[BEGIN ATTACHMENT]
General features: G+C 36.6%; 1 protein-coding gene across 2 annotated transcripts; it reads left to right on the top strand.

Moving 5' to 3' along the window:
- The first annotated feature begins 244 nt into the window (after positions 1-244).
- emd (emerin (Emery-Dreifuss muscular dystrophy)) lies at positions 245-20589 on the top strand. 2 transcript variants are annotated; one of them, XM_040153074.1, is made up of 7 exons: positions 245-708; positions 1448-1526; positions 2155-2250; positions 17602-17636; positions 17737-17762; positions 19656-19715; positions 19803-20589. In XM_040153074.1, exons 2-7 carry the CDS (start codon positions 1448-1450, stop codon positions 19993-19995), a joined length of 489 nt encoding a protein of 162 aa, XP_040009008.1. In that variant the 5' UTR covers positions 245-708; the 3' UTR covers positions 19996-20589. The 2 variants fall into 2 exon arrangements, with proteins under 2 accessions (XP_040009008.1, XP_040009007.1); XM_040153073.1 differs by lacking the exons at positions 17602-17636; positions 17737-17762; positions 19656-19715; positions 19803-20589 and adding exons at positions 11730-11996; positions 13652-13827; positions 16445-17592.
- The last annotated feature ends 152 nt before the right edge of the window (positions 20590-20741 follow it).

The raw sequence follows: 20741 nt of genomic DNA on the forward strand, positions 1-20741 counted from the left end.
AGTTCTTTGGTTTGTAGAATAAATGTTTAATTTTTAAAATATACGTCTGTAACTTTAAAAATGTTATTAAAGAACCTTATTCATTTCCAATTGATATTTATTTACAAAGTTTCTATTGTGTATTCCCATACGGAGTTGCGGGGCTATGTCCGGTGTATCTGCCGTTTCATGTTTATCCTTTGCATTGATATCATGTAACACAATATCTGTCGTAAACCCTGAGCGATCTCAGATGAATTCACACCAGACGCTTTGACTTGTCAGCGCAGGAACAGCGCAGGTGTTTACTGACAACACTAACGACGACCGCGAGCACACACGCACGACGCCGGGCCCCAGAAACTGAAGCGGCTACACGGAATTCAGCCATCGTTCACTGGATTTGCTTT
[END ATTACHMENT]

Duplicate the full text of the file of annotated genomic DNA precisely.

General features: G+C 36.6%; 1 protein-coding gene across 2 annotated transcripts; it reads left to right on the top strand.

Moving 5' to 3' along the window:
- The first annotated feature begins 244 nt into the window (after positions 1-244).
- emd (emerin (Emery-Dreifuss muscular dystrophy)) lies at positions 245-20589 on the top strand. 2 transcript variants are annotated; one of them, XM_040153074.1, is made up of 7 exons: positions 245-708; positions 1448-1526; positions 2155-2250; positions 17602-17636; positions 17737-17762; positions 19656-19715; positions 19803-20589. In XM_040153074.1, exons 2-7 carry the CDS (start codon positions 1448-1450, stop codon positions 19993-19995), a joined length of 489 nt encoding a protein of 162 aa, XP_040009008.1. In that variant the 5' UTR covers positions 245-708; the 3' UTR covers positions 19996-20589. The 2 variants fall into 2 exon arrangements, with proteins under 2 accessions (XP_040009008.1, XP_040009007.1); XM_040153073.1 differs by lacking the exons at positions 17602-17636; positions 17737-17762; positions 19656-19715; positions 19803-20589 and adding exons at positions 11730-11996; positions 13652-13827; positions 16445-17592.
- The last annotated feature ends 152 nt before the right edge of the window (positions 20590-20741 follow it).

The raw sequence follows: 20741 nt of genomic DNA on the forward strand, positions 1-20741 counted from the left end.
AGTTCTTTGGTTTGTAGAATAAATGTTTAATTTTTAAAATATACGTCTGTAACTTTAAAAATGTTATTAAAGAACCTTATTCATTTCCAATTGATATTTATTTACAAAGTTTCTATTGTGTATTCCCATACGGAGTTGCGGGGCTATGTCCGGTGTATCTGCCGTTTCATGTTTATCCTTTGCATTGATATCATGTAACACAATATCTGTCGTAAACCCTGAGCGATCTCAGATGAATTCACACCAGACGCTTTGACTTGTCAGCGCAGGAACAGCGCAGGTGTTTACTGACAACACTAACGACGACCGCGAGCACACACGCACGACGCCGGGCCCCAGAAACTGAAGCGGCTACACGGAATTCAGCCATCGTTCACTGGATTTGCTTT